I just created my account and played around a bit, and it looks like a very user-friendly introduction to Mars science. You can contribute in two main ways: aligning images to contribute to a global map, and also counting craters. Both of these tasks can sort of be done by computers, but humans will always be better.

There’s more to the Be a Martian site than just work though, there are also lots of goodies like videos and Mars wallpapers, and great information about Mars. There is even a “movie theater” where you can watch the first few episodes of a series of videos called “The Martians”, that focus on people from all over the country who are involved with Mars, ranging from members of the rover teams to enthusiastic amateurs to actors putting on a play about Mars! There are more episodes on the way, and I encourage you to keep watching… you might see someone you recognize. ;)

Bottom line, it looks like a great site, and a great way to get involved in Mars exploration and learn about everyone’s favorite Red Planet and the people who are fascinated by it. What are you waiting for? Head on over and sign up! I’ll see you on Mars!


Crescent Earth, Water on the Moon, and Free Spirit!

November 15, 2009

Just a quick post to update you on the latest space news and remind you to keep voting for my article about how MSL is like James Bond.

First of all, the Rosetta spacecraft, on its way to a rendezvous with a comet in 2014, swung by Earth the other day, and took some beautiful pictures:


Crescent earth as seen by the Rosetta probe.

Second, NASA held a press conference on friday announcing that the LCROSS mission to “bomb the moon” was successful and that they found evidence for hundreds of kilograms of water in the impact plume. This means that the south pole of the moon just got a lot more appealing, both because of the potential as a resource and because the water trapped in permanently shadowed craters could be billions of years old, preserving the history of the solar system much like the ice cores of Antarctica do for the Earth’s past. Check out the Planetary Society article on the discovery for more information.

Third, the rover drivers are finally preparing to extract Spirit from the sand trap where she has spent most of the summer! Once again, the Planetary Society blog has a good summary of the recent NASA press conference.

That’s all for now. I’m off to frantically write bad sci-fi so I can keep up with NaNoWriMo!


Ups And Downs for Spirit Rover

May 12, 2009
This picture shows the light-toned, disturbed soil where Spirit is currently stuck. The wheels spin, but just sink deeper in the soft sand.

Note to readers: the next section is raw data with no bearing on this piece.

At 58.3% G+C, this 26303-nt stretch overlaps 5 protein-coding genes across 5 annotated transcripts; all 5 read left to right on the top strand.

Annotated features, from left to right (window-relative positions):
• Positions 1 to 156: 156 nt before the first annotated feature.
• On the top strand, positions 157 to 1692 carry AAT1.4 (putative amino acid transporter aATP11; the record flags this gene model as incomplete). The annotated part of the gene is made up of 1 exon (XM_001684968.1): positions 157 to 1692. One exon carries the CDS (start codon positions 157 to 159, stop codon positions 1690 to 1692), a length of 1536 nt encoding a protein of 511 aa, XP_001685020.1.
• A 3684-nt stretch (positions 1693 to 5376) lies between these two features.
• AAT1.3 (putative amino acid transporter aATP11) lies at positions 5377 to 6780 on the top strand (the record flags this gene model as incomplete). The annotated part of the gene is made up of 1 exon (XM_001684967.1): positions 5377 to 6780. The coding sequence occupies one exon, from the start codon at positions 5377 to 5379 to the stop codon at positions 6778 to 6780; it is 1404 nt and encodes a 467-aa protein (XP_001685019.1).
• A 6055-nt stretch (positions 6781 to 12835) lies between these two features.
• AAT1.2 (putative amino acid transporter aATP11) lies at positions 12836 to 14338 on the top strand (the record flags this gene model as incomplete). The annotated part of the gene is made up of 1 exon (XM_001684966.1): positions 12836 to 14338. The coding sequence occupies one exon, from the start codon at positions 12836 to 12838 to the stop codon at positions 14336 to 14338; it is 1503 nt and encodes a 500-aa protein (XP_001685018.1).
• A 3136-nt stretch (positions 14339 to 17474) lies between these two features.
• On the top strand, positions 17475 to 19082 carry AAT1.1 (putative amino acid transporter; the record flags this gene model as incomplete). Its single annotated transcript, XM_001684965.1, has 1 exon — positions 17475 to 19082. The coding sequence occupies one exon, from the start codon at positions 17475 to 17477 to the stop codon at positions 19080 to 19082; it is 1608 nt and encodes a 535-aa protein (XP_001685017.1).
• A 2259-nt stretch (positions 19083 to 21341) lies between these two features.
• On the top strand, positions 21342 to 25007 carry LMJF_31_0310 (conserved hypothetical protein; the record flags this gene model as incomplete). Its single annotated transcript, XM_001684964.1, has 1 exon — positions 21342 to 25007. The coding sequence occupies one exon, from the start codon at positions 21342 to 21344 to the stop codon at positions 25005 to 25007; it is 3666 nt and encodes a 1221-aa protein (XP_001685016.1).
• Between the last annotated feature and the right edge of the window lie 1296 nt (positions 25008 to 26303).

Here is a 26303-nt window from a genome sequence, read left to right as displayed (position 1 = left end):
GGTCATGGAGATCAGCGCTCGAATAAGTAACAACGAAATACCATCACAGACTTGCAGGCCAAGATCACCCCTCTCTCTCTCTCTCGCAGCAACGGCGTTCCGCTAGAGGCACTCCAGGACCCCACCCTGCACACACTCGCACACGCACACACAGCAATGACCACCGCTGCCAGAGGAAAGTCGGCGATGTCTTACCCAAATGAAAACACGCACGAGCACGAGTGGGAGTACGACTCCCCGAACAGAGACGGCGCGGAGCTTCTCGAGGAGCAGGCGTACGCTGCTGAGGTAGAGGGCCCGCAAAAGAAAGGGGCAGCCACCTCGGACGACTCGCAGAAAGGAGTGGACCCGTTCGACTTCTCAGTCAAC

This picture shows the light-toned, disturbed soil where Spirit is currently stuck. The wheels spin, but just sink deeper in the soft sand.

Recently, Spirit has had some very good news and some very bad news. The good news is that we just had a huge cleaning event, with high winds blowing the solar panels clean so that we are getting power levels that we haven’t seen in years!

The bad news is that this occurred as Spirit got stuck in deep, soft sand. Last week we were commanding drives of tens of meters and getting tens of millimeters of progress. Not a good situation. The extra power boost helps, but Spirit still needs to get out of the soft soil before winter sets in. We had an all-hands meeting yesterday to discuss the plan for the next few weeks. We will be doing tons of imaging and measurements on the soil surrounding the rover to figure out what its mechanical properties are, and the mock-up rover at JPL will be put into the testbed, stuck in similar piles of soil and the engineers on the team will figure out the best way to extract ourselves.

For more info, check out this NASA press release:

May 11, 2009

Mars Exploration Rover Mission Status Report

PASADENA, Calif. — The five wheels that still rotate on NASA’s Mars Exploration Rover Spirit have been slipping severely in soft soil during recent attempts to drive, sinking the wheels about halfway into the ground.

The rover team of engineers and scientists has suspended driving Spirit temporarily while studying the ground around the rover and planning simulation tests of driving options with a test rover at NASA’s Jet Propulsion Laboratory, Pasadena, Calif.

“Spirit is in a very difficult situation,” JPL’s John Callas, project manager for Spirit and its twin rover, Opportunity, said Monday. “We are proceeding methodically and cautiously. It may be weeks before we try moving Spirit again. Meanwhile, we are using Spirit’s scientific instruments to learn more about the physical properties of the soil that is giving us trouble.”

Both Spirit and Opportunity have operated more than five years longer than their originally planned missions of three months on Mars and have driven much farther than designed. The rover team has so far developed ways to cope with various symptoms of aging on both rovers.